Oh for the love of the big man, people, you were meant to have got this all fixed by now. But returning after a stint looking after the lang kitten, I find that we are still ripping ourselves apart on the issue of how we charge customers less for stuff.
I’m in favour of preserving cash rebates and I think the FSA are way off right now. But actually what I’m in favour of is choice and transparency. Investors are offered the chance to automatically reinvest dividends on funds which don’t offer an accumulation share class; I don’t see why this should be any different. So good luck to the platform chiefs lobbying for a more reasoned regulatory stance.
But let’s go sideways for a minute and think about, ooh I don’t know, the customer for a second. The answer to a bunch of the questions we’re asking right now depends on one thing, how enlightened and savvy do we think customers a) will and b) should get?, Do we genuinely believe that customers will x-ray the market looking for better deals on funds or influencing their IFAs to do the same?
Some will. But this isn’t a straight-line fight. Behavioural economics is going to start raising its head on both the supply and demand sides. There are a couple of principles that I think we’ll start to see having a real-life impact. This is going to make a good thesis for somebody sometime.
The first is a supply-side principle called anchoring. You can see this at work right now in English universities as they rush to charge the full, Â£9,000 fee. Anchoring is the way in which a market finds a price pivot point that becomes the norm. Where that market is not openly traded then price setting decisions are made by funny looking bags of water and squishy red stuff called boards of directors, and that’s where it starts to get interesting. Where everyone talks about one price, let’s say 75bps for an actively managed fund, that will become the anchor and we will see drift to that norm. If this does happen, the rebate discussion may become moot. Volume will become ineffective as a price determinant as transparency increases and a market price anchor starts to develop. This will suit the smaller players and hurt the big incumbents.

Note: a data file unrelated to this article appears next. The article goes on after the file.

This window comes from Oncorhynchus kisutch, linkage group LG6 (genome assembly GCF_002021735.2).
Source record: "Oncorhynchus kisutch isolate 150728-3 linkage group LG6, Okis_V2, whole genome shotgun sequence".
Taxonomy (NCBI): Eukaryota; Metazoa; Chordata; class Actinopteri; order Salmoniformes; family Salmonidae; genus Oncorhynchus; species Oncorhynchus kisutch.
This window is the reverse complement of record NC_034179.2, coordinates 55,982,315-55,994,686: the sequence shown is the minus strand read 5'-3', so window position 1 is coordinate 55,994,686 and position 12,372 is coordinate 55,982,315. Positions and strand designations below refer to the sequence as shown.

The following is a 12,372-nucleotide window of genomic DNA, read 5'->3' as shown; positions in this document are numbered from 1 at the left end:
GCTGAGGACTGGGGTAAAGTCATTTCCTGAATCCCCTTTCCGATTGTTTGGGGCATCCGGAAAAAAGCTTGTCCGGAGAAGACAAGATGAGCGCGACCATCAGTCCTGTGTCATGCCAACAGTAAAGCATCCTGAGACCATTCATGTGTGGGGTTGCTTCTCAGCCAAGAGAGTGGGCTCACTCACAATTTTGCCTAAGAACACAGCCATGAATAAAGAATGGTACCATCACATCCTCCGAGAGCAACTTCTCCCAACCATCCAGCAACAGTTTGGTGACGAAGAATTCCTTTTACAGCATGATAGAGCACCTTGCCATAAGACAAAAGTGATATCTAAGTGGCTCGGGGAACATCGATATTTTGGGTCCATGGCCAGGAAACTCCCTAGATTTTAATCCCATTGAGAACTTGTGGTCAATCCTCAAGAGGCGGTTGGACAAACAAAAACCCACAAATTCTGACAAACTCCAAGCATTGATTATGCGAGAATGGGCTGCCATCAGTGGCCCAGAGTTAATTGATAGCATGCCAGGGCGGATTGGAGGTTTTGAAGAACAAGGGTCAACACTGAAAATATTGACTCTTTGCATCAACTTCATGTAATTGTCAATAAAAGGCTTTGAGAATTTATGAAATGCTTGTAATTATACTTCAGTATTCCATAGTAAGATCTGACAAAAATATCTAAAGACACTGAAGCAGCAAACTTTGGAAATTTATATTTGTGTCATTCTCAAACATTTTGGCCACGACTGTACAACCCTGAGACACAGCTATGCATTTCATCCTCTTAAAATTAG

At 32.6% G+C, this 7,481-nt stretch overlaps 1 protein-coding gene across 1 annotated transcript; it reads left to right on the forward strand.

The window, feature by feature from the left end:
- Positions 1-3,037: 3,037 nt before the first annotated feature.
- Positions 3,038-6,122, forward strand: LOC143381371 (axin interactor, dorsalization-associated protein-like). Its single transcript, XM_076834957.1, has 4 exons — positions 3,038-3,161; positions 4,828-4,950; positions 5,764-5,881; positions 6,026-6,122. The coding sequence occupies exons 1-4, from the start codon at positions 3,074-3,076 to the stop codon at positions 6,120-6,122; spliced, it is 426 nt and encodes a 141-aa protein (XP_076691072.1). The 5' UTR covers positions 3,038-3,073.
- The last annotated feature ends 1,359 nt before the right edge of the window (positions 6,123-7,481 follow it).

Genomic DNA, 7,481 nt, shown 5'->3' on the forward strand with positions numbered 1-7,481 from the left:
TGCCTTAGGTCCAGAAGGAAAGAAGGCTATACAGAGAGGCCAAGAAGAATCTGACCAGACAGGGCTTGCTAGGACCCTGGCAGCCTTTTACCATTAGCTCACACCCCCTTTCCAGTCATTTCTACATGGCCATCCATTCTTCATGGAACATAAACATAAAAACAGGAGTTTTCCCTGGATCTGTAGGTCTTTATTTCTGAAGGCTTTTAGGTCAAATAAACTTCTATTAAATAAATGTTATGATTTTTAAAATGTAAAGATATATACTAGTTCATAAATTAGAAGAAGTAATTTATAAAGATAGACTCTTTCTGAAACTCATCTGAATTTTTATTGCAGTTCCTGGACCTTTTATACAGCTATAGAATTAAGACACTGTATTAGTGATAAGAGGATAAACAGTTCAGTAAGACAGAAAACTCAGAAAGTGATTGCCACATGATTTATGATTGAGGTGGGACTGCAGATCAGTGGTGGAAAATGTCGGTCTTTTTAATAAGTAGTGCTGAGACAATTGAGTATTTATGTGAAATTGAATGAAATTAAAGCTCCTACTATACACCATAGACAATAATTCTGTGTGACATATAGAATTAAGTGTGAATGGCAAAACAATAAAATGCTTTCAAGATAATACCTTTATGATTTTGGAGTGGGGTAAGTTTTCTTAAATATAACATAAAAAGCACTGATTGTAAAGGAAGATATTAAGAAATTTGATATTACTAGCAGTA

The second is a demand-side principle called cognitive efficiency. There’s a good example of this in today’s Guardian to do with popcorn makers. Where information is not easy to come by or readily digestible, consumers turn to cues that help them make buying decisions, and the most visible cue is price. So in the popcorn maker example, people reckoned the best makers were more expensive even when the bench tests showed cheaper models were better. They don’t understand how the makers differ in terms of feature set or performance (not being engineers), so price becomes an efficient proxy for them.
So back in investment world, what cues can people follow when price is not visible? What other metrics are easily comparable and cognitively efficient (which is to say that they give the best bang-for-buck in terms of regret-free decision making)? I haven’t done the research, but I bet you all the money in my pockets against all the money in your pockets that itÃ¢??s past performance. Which as we all know is an excellent guide to future performance. No, wait!
And here’s a further thought, despite the best efforts of the Citywire trolls to prove otherwise, IFAs are people too and just as wildly differing in their approaches and rationales as anyone else.
This is why transparency in our industry will lead to better decision making. Putting price front and centre doesn’t mean you’re in a price war or that you’re only selling on price. Done right, it means that you’re setting out your stall and saying “this is what we do and this is what we charge? Do you want it?” Once we’ve got that bit right – and IFAs have as much to do here as providers – then we can get tore in round the other stuff.
Maybe all the theory is unimportant. These bits are just part of the massively complex set of cognitive calculations that go into purchase decisions. But in all the hoohah about how rebates should be paid, it’s worth remembering that until our market is working transparently and efficiently, the mechanism in which we actually charge people less probably doesn’t matter all that much.
So to the FSA, get out the way and let the market function. To the fund houses, get ready to show why you’re more deserving of your anchored 75bps than the rest. And to the providers Ã¢?? get ready to be ruthlessly transparent if you want to have the slightest control over how your service is perceived by consumers and those who advise them.